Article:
Civil Air Patrol

Wisconsin’s Eyes in the Sky

As Printed in Our Wisconsin (Feb-March 2013 issue) and used with permission.

Major Peter Sherrill, pilot for Civil Air Patrol, Door County Senior Squadron, their the squadron's plane.

Major Peter Sherrill, pilot for Civil Air Patrol, Door County Senior Squadron, their the squadron’s plane.

Relax, Door County vacationers – someone is watching over you…from 1,000 feet.

Sturgeon Bay, Wis. – I was ready to watch the 10 o’clock news when the call came in. The U.S. Air Force’s satellites had picked up a signal from an Emergency Locator Transmitter (ELT).

That’s a distress call from a plane or boat, and when I’m called, it’s my job to help. During the day I work as a physician, but on my off hours I’m a pilot for the Wisconsin Wing of the Civil Air Patrol.

We fly out of Green Bay, but at times we operate out of Sturgeon Bay. That was the case on the night of this patrol.

We took off and flew to the west shore of Green Bay and turned north.  If we reached Marinette without a radio “hit” from the ELT, our plan was to head south and search along the shore.

We had a crew of three.  Ron*, in the right seat, was our observer, listening to the radio for hits and talking to air traffic control in Green Bay.  Dave* was our “Guy in Back” looking out the window for any sign of a downed aircraft.

Then there was me, the pilot, a man with three jobs: fly the airplane, fly the airplane and fly the airplane.

All of us who serve in the Civil Air Patrol are volunteers, and that includes both air crews and ground personnel.  The CAP is the civilian auxiliary of the Air Force, formed in 1941 to aid in national defense.  During World War II, the CAP sunk two enemy submarines in territorial waters and saved hundreds of crash victims.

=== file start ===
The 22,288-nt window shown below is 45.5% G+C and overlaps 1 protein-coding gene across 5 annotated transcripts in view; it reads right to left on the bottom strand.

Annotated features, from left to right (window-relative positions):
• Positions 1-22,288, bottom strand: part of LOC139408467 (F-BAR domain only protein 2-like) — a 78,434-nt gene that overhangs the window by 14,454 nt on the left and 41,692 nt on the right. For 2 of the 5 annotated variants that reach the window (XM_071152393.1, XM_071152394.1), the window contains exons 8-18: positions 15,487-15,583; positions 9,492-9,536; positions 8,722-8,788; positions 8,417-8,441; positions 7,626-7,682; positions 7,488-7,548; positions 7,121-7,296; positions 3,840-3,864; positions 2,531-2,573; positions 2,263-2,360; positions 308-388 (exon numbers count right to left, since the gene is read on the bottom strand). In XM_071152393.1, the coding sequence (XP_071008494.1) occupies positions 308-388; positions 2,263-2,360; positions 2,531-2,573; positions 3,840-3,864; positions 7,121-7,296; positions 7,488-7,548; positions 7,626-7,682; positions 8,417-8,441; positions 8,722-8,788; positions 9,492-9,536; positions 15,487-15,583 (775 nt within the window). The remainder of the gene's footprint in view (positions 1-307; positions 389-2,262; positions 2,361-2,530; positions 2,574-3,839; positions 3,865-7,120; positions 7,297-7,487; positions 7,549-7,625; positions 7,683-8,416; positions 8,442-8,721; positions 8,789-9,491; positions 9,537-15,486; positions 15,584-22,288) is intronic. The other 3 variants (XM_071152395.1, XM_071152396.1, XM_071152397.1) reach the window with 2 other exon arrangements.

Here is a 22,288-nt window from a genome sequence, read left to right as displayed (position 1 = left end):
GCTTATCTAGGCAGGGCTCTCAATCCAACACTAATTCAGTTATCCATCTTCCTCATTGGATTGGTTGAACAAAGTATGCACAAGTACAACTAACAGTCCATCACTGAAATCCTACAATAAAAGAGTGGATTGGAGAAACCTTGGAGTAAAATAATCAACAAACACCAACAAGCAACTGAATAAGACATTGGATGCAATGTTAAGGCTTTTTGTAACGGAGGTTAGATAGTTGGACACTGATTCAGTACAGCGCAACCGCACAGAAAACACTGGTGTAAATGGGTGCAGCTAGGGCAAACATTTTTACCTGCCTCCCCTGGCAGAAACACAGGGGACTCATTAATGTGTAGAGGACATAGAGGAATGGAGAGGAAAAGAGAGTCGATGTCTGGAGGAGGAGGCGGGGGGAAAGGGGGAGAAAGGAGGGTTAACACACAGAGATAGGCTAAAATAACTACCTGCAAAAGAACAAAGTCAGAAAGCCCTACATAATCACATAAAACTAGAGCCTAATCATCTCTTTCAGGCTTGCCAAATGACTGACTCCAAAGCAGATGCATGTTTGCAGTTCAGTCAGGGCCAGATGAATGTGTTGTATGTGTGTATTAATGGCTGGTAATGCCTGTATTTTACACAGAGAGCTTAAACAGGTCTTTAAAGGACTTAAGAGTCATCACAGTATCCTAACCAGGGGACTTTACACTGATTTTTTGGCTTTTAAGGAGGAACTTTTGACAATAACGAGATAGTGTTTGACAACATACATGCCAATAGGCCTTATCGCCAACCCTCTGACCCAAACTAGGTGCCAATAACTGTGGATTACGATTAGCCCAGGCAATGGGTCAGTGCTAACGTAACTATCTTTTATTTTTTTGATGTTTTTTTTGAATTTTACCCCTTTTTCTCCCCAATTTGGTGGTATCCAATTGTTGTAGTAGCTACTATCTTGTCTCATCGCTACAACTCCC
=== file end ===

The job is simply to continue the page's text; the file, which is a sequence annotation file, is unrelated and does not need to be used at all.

These days, our duties are mainly safety patrols and essential search and rescue missions. Some 60,000 CAP volunteers serve nationwide. In Wisconsin, 1,100 members serve through 35 units.  Our airplanes are Cessnas, based in cities including Superior Appleton, Green Bay, La Crosse, Madison, Milwaukee and Superior.

I became a private pilot about 10 years ago as a hobby, but joined CAP to pursue my favorite hobby while helping people. I’m sure other CAP members fee the same.

We routinely fly over Door County’s shorelines on busy holiday weekends, keeping an eye out for vacationers who might be in distress. We do this at altitudes from 1,000 feet to 3,000 feet.

Door County has about 300 miles of coastline. You might find it interesting that only three counties in the continental United State have more.  Now factor in nearly 2 million annual visitors to the county, and it’s easy to see why our patrols are important.  Routine patrol flights sometimes do turn into rescues.

On one such flight, we located an overturned sailboat with people in the water.  We radioed ground personnel, and then circled the capsized craft to guide rescuers to the aid of those overboard.

Fog is a Challenge

Because we fly over Green Bay and Lake Michigan, weather can be a greater challenge for us than for our colleagues who cover land. The weather here changes very quickly. Fog can roll in fast, and if the pilot isn’t rated to land with instruments, he has to head inland to find a landing spot with better visibility.

Rough weather, in fact, ended our flight on the night we were searching near Marinette. We had just made the turn and were headed south when Dave spotted lightning in the northwest.

Ron made a quick check with Green Bay’s weather service, and we were warned that a thunderstorm was indeed headed our way.  I decided to get us on the ground before that wind came up.  We made it back safely and were rolling the Cessna into the hangar as the storm struck.

By morning, there were no more ELT signals, which is usually a good sign.  Often, these distress calls can be a case of a pilot or boat captain accidentally switching on his transmitter.  That doesn’t make for a dramatic tale of search and rescue, but it’s the happiest way for these stories to end.

So, next time you’re in Door County catching some sun on the beach or some fish from a boat, that may be us winging overhead helping to assure your safety.  Have fun and keep enjoying Wisconsin!

*Major Ron Marto, safety officer, Door County Senior Squadron

*Major Dave Fish, character development instructor, Door County Senior Squadron

Documentary by Major Pierce Sherrill, Door County Senior Squadron, Civil Air Patrol

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